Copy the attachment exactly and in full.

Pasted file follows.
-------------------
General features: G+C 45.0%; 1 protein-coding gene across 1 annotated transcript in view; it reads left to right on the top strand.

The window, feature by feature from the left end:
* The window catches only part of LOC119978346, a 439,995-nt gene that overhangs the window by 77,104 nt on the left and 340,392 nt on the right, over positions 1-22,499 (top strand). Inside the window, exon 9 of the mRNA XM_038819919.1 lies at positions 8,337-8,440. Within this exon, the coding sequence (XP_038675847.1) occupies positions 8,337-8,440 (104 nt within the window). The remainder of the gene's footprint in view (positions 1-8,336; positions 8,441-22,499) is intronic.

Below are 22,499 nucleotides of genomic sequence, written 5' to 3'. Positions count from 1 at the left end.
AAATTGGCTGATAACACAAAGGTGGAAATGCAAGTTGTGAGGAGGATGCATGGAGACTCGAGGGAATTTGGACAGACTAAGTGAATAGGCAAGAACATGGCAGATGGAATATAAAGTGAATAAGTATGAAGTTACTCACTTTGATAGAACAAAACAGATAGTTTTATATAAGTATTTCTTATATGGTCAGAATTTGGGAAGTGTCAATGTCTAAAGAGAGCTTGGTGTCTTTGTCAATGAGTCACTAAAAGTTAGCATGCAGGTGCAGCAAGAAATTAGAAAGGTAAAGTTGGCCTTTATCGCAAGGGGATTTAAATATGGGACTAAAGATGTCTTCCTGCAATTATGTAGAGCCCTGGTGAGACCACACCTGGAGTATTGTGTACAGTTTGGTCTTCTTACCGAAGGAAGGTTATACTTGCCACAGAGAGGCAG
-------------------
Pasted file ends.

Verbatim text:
General features: G+C 45.0%; 1 protein-coding gene across 1 annotated transcript in view; it reads left to right on the top strand.

The window, feature by feature from the left end:
* The window catches only part of LOC119978346, a 439,995-nt gene that overhangs the window by 77,104 nt on the left and 340,392 nt on the right, over positions 1-22,499 (top strand). Inside the window, exon 9 of the mRNA XM_038819919.1 lies at positions 8,337-8,440. Within this exon, the coding sequence (XP_038675847.1) occupies positions 8,337-8,440 (104 nt within the window). The remainder of the gene's footprint in view (positions 1-8,336; positions 8,441-22,499) is intronic.

Below are 22,499 nucleotides of genomic sequence, written 5' to 3'. Positions count from 1 at the left end.
AAATTGGCTGATAACACAAAGGTGGAAATGCAAGTTGTGAGGAGGATGCATGGAGACTCGAGGGAATTTGGACAGACTAAGTGAATAGGCAAGAACATGGCAGATGGAATATAAAGTGAATAAGTATGAAGTTACTCACTTTGATAGAACAAAACAGATAGTTTTATATAAGTATTTCTTATATGGTCAGAATTTGGGAAGTGTCAATGTCTAAAGAGAGCTTGGTGTCTTTGTCAATGAGTCACTAAAAGTTAGCATGCAGGTGCAGCAAGAAATTAGAAAGGTAAAGTTGGCCTTTATCGCAAGGGGATTTAAATATGGGACTAAAGATGTCTTCCTGCAATTATGTAGAGCCCTGGTGAGACCACACCTGGAGTATTGTGTACAGTTTGGTCTTCTTACCGAAGGAAGGTTATACTTGCCACAGAGAGGCAG